This book has simple sentences like this scattered through it. They’re things you know, but forget. Your loved ones will die, so make the most of the time you have. I suppose I don’t like to look at members of my family and think about them dying, so I push the thought away. Reading this book, I was unable to push anything away. I will die one day, and so will everyone I know. A simple thought, and not necessarily a depressing one if instead of getting immobilised by preemptive grief I decide to take action, to show people that I love and appreciate them, to call them more, to spend more time with them, to forget the little grudges and niggles that really don’t matter.
Joan Didion’s loss is twofold – first her daughter goes into intensive care on Christmas morning, and then just before New Year’s Eve her husband dies instantly of a massive heart attack. The book explores the process of grieving, which starts with numbness, and moves through denial and magical thinking (imagining John is still alive, and that she can’t throw out his shoes because he’ll need them when he comes back). Only later does she really start to understand that he’s dead and to grieve for him.
The book is full of beautiful sentences and painful observations. She avoids places she went with John, but finds even the loosest connections taking her back down into the vortex, thinking of him and their times together and being unable to function in the real world. The narrative flits back and forth between past and present just as her thoughts must have done throughout that year.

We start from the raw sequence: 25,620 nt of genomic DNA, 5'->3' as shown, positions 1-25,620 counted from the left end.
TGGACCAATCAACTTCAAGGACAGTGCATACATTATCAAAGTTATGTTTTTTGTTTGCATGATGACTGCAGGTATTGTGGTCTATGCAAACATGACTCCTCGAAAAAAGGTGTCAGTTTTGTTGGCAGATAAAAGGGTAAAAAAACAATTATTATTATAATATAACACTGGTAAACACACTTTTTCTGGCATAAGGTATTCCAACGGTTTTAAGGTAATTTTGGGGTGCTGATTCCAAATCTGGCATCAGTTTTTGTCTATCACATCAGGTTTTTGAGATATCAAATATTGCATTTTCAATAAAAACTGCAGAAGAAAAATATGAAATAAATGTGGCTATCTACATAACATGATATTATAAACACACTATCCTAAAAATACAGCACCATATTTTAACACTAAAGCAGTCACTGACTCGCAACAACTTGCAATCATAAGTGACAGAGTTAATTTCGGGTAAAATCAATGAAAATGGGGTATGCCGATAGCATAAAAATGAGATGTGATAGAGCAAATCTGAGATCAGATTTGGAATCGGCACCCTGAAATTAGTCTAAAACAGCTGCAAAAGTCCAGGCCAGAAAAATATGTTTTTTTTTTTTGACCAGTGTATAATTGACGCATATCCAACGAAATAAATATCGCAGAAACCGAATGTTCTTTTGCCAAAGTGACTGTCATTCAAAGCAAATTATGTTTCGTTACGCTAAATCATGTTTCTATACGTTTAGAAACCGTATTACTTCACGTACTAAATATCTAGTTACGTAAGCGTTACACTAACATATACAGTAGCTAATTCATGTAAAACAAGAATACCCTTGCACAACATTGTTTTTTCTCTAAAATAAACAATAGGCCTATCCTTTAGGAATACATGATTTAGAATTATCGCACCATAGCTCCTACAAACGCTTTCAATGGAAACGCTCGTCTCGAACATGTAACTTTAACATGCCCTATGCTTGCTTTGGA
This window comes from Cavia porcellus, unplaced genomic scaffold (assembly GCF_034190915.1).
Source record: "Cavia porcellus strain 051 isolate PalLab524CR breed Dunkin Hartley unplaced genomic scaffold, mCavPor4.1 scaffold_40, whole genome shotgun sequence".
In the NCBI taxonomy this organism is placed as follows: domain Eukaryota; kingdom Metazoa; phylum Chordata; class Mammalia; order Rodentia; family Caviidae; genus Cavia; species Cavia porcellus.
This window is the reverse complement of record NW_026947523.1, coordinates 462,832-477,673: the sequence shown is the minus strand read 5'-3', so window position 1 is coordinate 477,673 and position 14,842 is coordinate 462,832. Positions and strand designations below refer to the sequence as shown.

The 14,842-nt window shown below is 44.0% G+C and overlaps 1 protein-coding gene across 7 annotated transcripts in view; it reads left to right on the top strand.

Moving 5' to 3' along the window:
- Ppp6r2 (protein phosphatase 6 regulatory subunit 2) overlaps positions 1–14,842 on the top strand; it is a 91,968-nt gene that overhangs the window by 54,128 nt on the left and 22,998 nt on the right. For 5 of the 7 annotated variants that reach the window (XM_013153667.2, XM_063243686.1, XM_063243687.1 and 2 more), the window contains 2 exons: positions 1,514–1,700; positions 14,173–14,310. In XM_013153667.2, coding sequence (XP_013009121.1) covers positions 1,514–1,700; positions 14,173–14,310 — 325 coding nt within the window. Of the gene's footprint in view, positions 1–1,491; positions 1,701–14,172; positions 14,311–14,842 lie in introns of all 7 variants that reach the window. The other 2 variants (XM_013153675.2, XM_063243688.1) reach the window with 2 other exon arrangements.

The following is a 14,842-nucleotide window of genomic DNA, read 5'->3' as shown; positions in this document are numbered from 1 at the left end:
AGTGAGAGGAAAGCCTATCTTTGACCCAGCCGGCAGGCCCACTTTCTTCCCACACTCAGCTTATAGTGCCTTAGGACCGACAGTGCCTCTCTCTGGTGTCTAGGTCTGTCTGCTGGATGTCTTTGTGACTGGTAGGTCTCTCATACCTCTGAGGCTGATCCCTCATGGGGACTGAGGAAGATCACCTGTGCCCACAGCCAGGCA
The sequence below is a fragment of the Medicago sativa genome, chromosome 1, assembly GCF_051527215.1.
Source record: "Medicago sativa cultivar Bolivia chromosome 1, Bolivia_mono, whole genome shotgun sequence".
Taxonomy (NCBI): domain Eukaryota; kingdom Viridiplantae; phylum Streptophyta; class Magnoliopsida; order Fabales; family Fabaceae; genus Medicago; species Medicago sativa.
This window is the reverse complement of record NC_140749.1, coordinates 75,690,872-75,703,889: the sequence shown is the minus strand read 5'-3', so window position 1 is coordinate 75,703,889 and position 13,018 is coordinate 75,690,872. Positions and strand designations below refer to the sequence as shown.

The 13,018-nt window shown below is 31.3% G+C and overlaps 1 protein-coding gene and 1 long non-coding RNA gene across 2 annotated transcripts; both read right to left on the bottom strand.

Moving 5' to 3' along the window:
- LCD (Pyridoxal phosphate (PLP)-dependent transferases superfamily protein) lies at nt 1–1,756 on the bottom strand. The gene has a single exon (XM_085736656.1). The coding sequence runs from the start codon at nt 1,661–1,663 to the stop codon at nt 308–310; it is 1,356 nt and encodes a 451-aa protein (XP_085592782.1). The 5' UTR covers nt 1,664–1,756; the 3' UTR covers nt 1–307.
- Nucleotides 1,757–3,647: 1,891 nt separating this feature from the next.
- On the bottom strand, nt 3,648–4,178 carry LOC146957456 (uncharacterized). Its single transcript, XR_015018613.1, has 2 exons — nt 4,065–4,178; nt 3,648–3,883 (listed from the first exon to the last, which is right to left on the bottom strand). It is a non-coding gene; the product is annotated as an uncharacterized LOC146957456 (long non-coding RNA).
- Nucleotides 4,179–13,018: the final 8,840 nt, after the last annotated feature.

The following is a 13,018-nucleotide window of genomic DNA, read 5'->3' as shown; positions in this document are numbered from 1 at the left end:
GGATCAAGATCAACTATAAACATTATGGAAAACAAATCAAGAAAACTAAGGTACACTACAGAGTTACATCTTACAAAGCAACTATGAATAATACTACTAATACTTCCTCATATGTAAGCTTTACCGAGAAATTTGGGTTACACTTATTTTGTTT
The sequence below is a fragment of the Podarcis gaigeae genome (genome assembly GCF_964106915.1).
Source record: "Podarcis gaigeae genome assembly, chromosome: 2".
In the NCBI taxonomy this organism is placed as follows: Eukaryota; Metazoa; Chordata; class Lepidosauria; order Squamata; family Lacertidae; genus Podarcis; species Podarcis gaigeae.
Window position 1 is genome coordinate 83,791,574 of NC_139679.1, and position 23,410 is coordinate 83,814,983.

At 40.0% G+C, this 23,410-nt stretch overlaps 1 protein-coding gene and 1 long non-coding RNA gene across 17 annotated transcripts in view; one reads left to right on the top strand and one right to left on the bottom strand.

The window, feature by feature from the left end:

And then, at the end, she realises that a year has passed. Until now she has kept time by looking back to what she was doing with John the year before, but now for the first time she realises that her memory of that day a year ago is a memory that doesn’t involve John. She is scared of going on into the next year, of summer coming, of her memory of John becoming less immediate, less raw. She feels it is a betrayal, to let him go like that, to become just a memory. She doesn’t want to “move on” as she is supposed to – she wants to keep John with her.
There were so many other parts of this book that I liked. The writing is quite restrained – she doesn’t try to play it up or describe herself bawling and tearing her hair out. It’s a quiet kind of grief, but a powerful one. I got a real sense of her love and intimacy with her husband, and how painful it was to let him go. I can see myself reading this again in a little while, just to remind myself of the truths I prefer to forget.
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